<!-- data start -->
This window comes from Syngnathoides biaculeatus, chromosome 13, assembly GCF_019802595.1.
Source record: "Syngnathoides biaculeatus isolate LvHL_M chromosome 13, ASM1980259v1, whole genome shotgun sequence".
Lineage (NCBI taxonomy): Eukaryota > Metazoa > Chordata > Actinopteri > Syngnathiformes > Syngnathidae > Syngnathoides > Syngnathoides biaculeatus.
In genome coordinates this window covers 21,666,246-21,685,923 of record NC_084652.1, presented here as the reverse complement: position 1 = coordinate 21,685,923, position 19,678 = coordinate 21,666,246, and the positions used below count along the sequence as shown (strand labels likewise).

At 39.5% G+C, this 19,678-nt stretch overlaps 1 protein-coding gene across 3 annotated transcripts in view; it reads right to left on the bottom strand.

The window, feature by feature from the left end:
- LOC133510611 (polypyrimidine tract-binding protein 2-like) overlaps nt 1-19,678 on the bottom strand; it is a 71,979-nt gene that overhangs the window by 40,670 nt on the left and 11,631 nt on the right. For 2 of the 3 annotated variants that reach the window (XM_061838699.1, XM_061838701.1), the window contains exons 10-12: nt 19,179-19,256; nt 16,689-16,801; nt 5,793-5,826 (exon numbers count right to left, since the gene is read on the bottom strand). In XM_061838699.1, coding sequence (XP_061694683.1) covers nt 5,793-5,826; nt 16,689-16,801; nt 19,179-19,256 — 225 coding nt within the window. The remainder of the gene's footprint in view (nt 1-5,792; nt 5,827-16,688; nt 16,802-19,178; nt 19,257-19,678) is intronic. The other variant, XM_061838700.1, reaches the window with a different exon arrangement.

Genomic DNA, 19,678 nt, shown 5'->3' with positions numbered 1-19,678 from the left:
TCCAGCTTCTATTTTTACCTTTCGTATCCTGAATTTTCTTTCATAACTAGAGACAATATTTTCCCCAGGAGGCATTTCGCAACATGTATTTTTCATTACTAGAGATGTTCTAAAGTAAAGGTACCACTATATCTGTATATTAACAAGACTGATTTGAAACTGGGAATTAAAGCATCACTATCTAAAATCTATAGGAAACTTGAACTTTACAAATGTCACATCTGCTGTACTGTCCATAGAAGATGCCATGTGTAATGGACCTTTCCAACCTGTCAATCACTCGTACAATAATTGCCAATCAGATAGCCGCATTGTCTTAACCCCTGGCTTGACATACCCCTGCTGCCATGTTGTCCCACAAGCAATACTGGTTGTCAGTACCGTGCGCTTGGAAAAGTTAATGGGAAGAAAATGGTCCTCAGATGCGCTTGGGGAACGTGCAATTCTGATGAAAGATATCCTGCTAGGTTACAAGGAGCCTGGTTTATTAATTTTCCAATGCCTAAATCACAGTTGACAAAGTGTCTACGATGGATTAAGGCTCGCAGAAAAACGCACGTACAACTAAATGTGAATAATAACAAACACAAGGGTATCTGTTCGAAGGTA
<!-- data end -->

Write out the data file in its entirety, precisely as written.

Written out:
This window comes from Syngnathoides biaculeatus, chromosome 13, assembly GCF_019802595.1.
Source record: "Syngnathoides biaculeatus isolate LvHL_M chromosome 13, ASM1980259v1, whole genome shotgun sequence".
Lineage (NCBI taxonomy): Eukaryota > Metazoa > Chordata > Actinopteri > Syngnathiformes > Syngnathidae > Syngnathoides > Syngnathoides biaculeatus.
In genome coordinates this window covers 21,666,246-21,685,923 of record NC_084652.1, presented here as the reverse complement: position 1 = coordinate 21,685,923, position 19,678 = coordinate 21,666,246, and the positions used below count along the sequence as shown (strand labels likewise).

At 39.5% G+C, this 19,678-nt stretch overlaps 1 protein-coding gene across 3 annotated transcripts in view; it reads right to left on the bottom strand.

The window, feature by feature from the left end:
- LOC133510611 (polypyrimidine tract-binding protein 2-like) overlaps nt 1-19,678 on the bottom strand; it is a 71,979-nt gene that overhangs the window by 40,670 nt on the left and 11,631 nt on the right. For 2 of the 3 annotated variants that reach the window (XM_061838699.1, XM_061838701.1), the window contains exons 10-12: nt 19,179-19,256; nt 16,689-16,801; nt 5,793-5,826 (exon numbers count right to left, since the gene is read on the bottom strand). In XM_061838699.1, coding sequence (XP_061694683.1) covers nt 5,793-5,826; nt 16,689-16,801; nt 19,179-19,256 — 225 coding nt within the window. The remainder of the gene's footprint in view (nt 1-5,792; nt 5,827-16,688; nt 16,802-19,178; nt 19,257-19,678) is intronic. The other variant, XM_061838700.1, reaches the window with a different exon arrangement.

Genomic DNA, 19,678 nt, shown 5'->3' with positions numbered 1-19,678 from the left:
TCCAGCTTCTATTTTTACCTTTCGTATCCTGAATTTTCTTTCATAACTAGAGACAATATTTTCCCCAGGAGGCATTTCGCAACATGTATTTTTCATTACTAGAGATGTTCTAAAGTAAAGGTACCACTATATCTGTATATTAACAAGACTGATTTGAAACTGGGAATTAAAGCATCACTATCTAAAATCTATAGGAAACTTGAACTTTACAAATGTCACATCTGCTGTACTGTCCATAGAAGATGCCATGTGTAATGGACCTTTCCAACCTGTCAATCACTCGTACAATAATTGCCAATCAGATAGCCGCATTGTCTTAACCCCTGGCTTGACATACCCCTGCTGCCATGTTGTCCCACAAGCAATACTGGTTGTCAGTACCGTGCGCTTGGAAAAGTTAATGGGAAGAAAATGGTCCTCAGATGCGCTTGGGGAACGTGCAATTCTGATGAAAGATATCCTGCTAGGTTACAAGGAGCCTGGTTTATTAATTTTCCAATGCCTAAATCACAGTTGACAAAGTGTCTACGATGGATTAAGGCTCGCAGAAAAACGCACGTACAACTAAATGTGAATAATAACAAACACAAGGGTATCTGTTCGAAGGTA